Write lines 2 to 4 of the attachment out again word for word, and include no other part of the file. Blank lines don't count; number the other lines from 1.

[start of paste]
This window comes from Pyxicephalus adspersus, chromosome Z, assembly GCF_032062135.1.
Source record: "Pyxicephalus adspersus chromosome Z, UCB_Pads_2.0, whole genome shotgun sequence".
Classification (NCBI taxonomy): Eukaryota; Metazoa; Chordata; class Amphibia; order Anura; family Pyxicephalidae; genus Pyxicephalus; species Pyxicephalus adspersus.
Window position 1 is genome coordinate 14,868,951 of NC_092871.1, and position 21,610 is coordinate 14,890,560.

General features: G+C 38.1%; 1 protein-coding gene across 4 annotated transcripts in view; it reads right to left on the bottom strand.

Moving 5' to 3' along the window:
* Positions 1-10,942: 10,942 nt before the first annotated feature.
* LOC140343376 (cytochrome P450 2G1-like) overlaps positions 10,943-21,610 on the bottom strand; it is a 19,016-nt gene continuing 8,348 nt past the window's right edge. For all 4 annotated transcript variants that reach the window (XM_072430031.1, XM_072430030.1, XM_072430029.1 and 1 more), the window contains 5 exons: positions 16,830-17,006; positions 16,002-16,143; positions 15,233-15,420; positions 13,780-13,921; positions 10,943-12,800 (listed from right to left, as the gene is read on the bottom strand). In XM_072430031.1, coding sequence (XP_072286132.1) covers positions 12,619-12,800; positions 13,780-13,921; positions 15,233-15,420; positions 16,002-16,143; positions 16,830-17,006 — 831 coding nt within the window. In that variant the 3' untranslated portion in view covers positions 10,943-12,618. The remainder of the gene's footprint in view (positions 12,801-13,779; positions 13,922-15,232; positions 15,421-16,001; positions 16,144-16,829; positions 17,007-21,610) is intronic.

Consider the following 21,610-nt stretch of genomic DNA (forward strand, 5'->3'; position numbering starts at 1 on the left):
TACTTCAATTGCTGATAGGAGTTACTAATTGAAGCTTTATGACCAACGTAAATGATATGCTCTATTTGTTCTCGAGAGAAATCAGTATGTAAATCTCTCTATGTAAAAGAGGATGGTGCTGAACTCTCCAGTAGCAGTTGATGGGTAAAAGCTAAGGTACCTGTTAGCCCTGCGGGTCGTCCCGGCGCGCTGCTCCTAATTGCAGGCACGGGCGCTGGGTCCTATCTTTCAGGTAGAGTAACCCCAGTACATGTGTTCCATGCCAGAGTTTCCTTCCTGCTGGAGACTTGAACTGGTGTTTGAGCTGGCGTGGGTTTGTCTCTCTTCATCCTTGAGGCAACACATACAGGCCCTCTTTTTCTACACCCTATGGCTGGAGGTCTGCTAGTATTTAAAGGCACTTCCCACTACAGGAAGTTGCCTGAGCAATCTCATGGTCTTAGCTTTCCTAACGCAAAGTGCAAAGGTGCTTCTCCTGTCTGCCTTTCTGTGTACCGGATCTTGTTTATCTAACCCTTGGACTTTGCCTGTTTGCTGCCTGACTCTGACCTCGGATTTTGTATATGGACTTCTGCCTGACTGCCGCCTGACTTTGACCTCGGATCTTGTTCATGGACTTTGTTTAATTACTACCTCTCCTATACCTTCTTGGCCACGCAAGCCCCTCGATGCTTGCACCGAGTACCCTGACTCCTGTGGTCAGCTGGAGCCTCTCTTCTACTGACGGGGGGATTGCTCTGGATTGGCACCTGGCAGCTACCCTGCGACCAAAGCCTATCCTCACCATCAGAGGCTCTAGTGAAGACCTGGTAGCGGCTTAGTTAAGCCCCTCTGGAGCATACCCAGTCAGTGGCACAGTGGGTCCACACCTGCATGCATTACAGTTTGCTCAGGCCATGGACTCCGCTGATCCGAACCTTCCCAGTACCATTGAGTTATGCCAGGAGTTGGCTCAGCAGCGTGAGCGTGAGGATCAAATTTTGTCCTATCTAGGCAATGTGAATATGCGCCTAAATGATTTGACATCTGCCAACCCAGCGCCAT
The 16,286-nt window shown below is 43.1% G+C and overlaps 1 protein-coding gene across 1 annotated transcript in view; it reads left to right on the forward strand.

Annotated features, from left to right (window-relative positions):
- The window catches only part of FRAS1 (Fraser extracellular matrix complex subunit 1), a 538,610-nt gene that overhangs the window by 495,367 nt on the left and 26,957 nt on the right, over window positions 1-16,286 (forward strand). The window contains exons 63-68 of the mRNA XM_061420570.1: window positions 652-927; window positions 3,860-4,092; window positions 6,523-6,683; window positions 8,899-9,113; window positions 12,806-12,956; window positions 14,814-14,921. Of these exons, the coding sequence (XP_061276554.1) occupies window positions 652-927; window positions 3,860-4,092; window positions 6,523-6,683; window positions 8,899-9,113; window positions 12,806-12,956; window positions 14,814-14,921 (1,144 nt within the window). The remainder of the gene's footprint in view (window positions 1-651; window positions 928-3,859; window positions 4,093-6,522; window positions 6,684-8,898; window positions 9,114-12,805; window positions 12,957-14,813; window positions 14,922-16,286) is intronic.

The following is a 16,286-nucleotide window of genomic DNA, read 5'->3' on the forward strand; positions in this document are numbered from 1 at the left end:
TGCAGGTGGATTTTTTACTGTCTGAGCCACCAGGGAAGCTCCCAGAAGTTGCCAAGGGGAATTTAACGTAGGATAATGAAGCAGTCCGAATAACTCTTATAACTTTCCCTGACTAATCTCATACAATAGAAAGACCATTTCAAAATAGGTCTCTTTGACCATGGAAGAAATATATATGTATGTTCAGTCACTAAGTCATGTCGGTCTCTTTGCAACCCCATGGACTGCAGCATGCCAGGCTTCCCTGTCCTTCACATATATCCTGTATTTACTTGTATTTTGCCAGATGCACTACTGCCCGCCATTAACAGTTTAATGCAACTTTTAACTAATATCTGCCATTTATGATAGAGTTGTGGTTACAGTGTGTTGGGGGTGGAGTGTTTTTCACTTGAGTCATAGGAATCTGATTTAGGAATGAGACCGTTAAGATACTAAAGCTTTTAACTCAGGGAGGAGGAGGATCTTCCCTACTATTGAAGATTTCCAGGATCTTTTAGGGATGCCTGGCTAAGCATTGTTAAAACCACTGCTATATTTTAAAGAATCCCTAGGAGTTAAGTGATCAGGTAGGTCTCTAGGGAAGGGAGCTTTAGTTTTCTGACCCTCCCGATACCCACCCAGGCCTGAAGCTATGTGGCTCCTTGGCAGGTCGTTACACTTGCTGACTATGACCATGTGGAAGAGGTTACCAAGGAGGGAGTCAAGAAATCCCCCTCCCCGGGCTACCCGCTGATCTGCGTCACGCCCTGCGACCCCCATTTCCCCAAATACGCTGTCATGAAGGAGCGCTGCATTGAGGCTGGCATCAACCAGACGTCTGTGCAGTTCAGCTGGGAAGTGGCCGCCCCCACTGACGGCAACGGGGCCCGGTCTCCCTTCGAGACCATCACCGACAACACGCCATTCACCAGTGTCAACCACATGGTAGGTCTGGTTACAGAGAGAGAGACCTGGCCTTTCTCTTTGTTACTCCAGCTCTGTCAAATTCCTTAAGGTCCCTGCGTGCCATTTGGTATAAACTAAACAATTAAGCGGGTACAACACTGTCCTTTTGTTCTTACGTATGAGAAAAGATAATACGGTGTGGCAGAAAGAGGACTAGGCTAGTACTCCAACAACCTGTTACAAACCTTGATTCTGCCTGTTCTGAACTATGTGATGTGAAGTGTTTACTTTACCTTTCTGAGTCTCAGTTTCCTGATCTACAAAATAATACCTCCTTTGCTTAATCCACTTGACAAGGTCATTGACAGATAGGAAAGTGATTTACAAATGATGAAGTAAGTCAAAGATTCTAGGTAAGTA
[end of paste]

Source record: "Pyxicephalus adspersus chromosome Z, UCB_Pads_2.0, whole genome shotgun sequence".
Classification (NCBI taxonomy): Eukaryota; Metazoa; Chordata; class Amphibia; order Anura; family Pyxicephalidae; genus Pyxicephalus; species Pyxicephalus adspersus.
Window position 1 is genome coordinate 14,868,951 of NC_092871.1, and position 21,610 is coordinate 14,890,560.